For my own part, permit me to declare here and now that I have never called down fire and brimstone – or if you prefer, summoned a yaksha brandishing a vajra – on anyone who voted Remain. Some of my best friends are Remainers. In this controversy, as in others, I arm myself with no more than a little gentle humour, taking as my model the Buddha himself. And anyway, by what right could I thunder at anyone who differed from me on the rights and wrongs of the EU? I myself had only hesitantly and after long reflection come down in favour of leaving.

Actually, my unfavourable view of the EU has become more firmly based since the Referendum. Perhaps that is because I’ve continued to research the subject diligently, striving to give due weight to both sides of the argument. Or perhaps it’s just confirmation bias. Whatever the truth of that, I can still have a calm and sensible conversation with anyone – Buddhist or not – who voted Remain because they thought the economic risks of leaving the EU were too high. But not with someone who denounces Leavers in the apocalyptic Batchelor style.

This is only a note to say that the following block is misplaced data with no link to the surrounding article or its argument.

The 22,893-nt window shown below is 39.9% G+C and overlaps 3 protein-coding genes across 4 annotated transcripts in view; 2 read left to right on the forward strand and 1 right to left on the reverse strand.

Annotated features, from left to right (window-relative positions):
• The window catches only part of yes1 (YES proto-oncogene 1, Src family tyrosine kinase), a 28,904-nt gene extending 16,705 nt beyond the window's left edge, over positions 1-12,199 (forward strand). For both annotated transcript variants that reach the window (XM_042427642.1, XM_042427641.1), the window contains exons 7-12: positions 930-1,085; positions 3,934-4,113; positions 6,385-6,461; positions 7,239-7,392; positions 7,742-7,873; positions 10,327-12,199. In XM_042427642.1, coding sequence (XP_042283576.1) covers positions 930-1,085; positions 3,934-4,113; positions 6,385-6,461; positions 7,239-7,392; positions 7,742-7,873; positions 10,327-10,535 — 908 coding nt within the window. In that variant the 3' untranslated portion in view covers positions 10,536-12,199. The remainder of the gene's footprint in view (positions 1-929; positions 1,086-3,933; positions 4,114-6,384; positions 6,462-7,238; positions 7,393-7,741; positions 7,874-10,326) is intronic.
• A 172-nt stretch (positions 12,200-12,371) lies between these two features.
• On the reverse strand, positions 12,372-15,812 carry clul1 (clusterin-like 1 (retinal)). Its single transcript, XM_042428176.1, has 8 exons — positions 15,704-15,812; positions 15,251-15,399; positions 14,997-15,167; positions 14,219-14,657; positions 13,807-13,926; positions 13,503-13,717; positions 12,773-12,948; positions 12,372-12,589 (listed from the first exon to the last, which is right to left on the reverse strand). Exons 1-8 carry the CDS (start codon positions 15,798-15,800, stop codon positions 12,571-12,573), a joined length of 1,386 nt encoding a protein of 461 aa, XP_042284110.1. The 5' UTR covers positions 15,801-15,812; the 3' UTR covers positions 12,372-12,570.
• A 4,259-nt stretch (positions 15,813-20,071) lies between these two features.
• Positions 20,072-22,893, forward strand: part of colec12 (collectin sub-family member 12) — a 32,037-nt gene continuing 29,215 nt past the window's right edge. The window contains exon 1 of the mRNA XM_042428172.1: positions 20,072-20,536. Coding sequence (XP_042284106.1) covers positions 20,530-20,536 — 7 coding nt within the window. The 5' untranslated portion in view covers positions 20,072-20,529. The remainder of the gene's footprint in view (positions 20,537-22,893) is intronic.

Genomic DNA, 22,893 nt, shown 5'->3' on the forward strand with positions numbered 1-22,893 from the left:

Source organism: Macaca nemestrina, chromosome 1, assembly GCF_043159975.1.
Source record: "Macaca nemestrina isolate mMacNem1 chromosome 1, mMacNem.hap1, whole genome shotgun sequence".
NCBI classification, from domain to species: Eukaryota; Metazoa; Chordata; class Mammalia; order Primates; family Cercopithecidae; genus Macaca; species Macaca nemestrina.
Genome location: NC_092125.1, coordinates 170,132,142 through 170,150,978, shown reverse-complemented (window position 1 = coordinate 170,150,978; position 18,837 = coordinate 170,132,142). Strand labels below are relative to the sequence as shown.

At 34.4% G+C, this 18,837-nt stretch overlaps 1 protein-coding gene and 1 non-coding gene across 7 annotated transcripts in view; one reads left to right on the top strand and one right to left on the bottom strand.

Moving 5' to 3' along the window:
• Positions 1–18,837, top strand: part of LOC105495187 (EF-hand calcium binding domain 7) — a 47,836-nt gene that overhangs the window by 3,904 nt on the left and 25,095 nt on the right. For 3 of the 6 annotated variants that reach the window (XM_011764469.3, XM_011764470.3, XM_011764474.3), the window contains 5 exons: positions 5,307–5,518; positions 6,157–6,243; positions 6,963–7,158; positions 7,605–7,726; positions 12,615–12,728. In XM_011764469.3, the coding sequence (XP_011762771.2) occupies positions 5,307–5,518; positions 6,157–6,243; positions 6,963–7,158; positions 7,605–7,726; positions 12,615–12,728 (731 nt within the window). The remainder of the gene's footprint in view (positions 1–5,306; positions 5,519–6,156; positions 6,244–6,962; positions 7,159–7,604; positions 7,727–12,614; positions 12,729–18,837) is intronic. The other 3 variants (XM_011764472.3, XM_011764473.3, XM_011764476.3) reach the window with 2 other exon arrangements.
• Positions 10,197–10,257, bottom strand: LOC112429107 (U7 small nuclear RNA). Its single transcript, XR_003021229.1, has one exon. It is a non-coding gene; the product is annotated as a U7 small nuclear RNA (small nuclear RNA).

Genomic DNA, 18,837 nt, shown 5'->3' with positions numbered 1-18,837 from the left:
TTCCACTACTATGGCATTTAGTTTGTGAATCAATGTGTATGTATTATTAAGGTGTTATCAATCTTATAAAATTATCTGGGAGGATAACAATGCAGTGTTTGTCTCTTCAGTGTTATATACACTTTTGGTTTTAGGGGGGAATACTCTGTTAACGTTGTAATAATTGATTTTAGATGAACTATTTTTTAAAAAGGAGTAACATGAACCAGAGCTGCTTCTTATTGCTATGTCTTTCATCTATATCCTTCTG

Progressive Buddhism

We all know that Brexit has soured friendships and split families. But why have British Buddhists allowed this worldly spat to disturb their equanimity, and why do we find them overwhelmingly on one side of the debate? For a clue, we may go back to the Tricycle article. In the most revealing passage, Stephen switches to full-blown prophetic mode to declare that, ‘The world I aspire to live in is one with fewer borders, not more, greater acceptance of diversity, not less, and cooperation between peoples rather than suspicion and antagonism.’ Then comes the telling line: ‘These values also lie at the very heart of what the Buddha taught.’

So, there you have it: the Buddha would have voted Remain. At least, according to Stephen Batchelor.  And on this point, he is not alone, but with others. British Buddhists seem mostly to agree with him that to be a Buddhist is naturally and inevitably to be a Remainer. The two things accompany one another inseparably, as the cartwheel follows the hoofprint of the ox.